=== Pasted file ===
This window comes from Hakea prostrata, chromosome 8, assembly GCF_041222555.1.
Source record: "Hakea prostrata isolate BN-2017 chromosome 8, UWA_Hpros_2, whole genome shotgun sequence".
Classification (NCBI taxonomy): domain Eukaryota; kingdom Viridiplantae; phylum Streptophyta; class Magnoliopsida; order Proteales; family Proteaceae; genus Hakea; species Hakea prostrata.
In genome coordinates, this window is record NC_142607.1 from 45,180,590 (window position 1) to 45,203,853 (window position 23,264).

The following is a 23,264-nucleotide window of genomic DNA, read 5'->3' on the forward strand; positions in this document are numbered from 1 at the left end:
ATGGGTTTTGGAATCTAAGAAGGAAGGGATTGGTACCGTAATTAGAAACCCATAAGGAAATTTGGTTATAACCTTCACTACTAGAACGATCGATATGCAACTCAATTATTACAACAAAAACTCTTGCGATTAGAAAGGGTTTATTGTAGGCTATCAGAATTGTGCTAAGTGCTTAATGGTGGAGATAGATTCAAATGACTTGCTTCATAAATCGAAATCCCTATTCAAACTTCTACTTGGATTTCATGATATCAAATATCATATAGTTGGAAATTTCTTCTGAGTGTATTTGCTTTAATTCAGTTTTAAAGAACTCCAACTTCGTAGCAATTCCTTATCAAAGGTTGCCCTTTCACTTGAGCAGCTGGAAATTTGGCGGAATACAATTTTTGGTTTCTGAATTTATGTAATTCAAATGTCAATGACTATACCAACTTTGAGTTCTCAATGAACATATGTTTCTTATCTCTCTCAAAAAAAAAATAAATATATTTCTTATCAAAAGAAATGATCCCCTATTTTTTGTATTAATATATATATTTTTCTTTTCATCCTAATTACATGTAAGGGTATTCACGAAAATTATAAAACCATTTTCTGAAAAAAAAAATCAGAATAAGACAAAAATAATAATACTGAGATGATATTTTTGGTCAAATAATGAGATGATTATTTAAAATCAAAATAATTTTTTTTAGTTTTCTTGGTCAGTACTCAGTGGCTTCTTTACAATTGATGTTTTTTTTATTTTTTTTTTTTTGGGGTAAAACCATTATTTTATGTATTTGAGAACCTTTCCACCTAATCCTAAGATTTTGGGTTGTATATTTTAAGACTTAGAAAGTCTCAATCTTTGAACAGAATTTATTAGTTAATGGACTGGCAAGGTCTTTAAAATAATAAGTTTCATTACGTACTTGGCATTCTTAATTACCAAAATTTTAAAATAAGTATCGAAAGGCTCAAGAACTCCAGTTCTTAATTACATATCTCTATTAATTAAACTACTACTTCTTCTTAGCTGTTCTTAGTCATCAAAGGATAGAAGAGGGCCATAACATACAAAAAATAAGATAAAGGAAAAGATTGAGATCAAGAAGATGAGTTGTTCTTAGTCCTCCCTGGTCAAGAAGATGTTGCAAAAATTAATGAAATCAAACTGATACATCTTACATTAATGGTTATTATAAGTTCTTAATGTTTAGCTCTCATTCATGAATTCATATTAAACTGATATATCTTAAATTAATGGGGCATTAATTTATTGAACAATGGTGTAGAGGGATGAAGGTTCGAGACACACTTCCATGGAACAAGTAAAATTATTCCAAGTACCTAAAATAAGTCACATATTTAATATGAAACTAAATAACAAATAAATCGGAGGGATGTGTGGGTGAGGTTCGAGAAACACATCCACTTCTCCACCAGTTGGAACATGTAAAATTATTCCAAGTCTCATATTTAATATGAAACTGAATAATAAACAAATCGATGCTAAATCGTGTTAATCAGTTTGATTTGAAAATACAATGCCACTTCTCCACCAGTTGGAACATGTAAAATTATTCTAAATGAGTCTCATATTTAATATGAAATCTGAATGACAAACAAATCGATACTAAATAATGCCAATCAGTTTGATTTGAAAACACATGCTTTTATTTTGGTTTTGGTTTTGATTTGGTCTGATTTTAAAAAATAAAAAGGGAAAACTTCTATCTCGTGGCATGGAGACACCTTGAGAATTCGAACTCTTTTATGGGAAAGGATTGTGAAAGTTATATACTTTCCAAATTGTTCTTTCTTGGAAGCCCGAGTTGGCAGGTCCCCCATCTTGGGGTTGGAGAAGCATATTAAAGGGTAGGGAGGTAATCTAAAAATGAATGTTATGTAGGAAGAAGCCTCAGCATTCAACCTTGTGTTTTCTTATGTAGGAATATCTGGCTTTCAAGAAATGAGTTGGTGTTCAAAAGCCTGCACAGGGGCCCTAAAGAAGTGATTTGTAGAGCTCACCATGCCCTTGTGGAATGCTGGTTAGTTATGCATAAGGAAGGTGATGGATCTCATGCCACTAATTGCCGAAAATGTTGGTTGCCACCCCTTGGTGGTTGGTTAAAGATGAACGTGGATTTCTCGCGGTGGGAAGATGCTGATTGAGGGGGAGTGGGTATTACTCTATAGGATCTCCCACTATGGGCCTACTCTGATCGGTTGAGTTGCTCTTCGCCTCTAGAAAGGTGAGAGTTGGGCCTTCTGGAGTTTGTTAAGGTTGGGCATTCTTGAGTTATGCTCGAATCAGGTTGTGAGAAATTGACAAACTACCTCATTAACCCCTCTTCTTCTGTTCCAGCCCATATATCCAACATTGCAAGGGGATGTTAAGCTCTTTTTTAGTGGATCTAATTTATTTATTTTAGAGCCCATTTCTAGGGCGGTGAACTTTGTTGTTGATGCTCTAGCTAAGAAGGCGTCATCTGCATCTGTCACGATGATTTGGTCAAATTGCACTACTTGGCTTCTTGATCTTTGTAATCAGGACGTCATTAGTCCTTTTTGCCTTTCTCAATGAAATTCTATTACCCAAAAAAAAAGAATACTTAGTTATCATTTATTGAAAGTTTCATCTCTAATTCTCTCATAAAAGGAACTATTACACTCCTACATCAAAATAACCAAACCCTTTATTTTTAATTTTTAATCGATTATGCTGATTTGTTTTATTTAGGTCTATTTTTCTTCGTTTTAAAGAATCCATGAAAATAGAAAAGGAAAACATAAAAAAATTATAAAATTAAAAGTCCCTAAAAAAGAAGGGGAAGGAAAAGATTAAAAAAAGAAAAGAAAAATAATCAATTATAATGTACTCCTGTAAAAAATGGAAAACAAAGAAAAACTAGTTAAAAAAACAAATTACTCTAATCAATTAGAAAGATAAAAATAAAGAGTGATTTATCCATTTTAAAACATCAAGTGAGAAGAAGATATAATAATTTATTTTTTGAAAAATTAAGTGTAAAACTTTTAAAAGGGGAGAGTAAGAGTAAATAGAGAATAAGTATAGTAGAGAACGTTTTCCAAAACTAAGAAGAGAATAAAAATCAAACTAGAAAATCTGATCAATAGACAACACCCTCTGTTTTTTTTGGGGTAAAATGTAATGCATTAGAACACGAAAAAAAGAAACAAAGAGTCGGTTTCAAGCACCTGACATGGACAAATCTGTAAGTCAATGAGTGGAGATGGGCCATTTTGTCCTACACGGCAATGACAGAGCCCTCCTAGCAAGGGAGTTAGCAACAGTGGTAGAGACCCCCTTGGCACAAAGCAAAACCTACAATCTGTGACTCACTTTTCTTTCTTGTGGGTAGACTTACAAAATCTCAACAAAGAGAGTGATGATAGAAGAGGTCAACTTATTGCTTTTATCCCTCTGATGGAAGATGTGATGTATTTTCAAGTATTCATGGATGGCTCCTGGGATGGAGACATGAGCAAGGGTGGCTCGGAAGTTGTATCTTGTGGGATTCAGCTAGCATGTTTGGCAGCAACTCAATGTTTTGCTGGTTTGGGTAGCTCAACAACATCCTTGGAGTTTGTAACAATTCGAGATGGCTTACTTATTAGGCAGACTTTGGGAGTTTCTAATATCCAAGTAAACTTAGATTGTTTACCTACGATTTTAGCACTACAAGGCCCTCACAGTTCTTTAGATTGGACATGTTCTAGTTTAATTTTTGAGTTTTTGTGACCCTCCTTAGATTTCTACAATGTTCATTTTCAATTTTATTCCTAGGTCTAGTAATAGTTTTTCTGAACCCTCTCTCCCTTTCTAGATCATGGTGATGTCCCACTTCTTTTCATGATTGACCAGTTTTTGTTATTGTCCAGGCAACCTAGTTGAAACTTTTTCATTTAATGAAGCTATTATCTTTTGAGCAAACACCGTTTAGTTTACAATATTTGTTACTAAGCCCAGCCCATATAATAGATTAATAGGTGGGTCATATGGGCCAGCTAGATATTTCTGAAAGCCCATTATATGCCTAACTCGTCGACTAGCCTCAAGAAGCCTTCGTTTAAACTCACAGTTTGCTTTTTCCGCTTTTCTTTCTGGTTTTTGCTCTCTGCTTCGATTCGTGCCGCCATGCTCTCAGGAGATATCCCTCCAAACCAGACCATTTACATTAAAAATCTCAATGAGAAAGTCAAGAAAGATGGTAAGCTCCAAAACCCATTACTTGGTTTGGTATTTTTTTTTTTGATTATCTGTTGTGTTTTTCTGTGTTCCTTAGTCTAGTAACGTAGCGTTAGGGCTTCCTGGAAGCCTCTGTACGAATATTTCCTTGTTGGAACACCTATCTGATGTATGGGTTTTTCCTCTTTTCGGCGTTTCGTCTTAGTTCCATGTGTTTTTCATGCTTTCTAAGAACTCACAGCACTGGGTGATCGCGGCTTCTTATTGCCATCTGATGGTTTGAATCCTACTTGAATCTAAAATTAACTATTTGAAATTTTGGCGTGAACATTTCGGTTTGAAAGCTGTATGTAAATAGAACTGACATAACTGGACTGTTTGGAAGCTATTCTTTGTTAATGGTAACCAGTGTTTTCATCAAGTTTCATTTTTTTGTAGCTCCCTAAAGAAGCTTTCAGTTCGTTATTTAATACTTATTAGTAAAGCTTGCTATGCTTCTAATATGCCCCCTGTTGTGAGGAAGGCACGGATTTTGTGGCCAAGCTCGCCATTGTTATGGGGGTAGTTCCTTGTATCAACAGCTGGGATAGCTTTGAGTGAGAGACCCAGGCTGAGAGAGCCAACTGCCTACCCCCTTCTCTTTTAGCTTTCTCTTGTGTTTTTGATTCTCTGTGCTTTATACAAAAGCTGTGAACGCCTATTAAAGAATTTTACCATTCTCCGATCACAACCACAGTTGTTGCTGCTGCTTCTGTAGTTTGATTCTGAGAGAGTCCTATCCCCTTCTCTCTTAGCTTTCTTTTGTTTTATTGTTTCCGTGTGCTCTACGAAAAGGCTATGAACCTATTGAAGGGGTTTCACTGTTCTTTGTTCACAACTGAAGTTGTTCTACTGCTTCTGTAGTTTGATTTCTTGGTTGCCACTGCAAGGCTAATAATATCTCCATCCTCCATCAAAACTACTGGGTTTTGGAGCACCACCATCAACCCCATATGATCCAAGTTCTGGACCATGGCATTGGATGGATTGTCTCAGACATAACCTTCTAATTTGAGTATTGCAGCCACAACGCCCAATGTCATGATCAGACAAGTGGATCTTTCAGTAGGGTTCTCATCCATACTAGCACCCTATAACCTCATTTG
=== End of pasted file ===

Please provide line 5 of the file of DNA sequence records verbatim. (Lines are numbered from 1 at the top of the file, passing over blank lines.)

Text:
The following is a 23,264-nucleotide window of genomic DNA, read 5'->3' on the forward strand; positions in this document are numbered from 1 at the left end: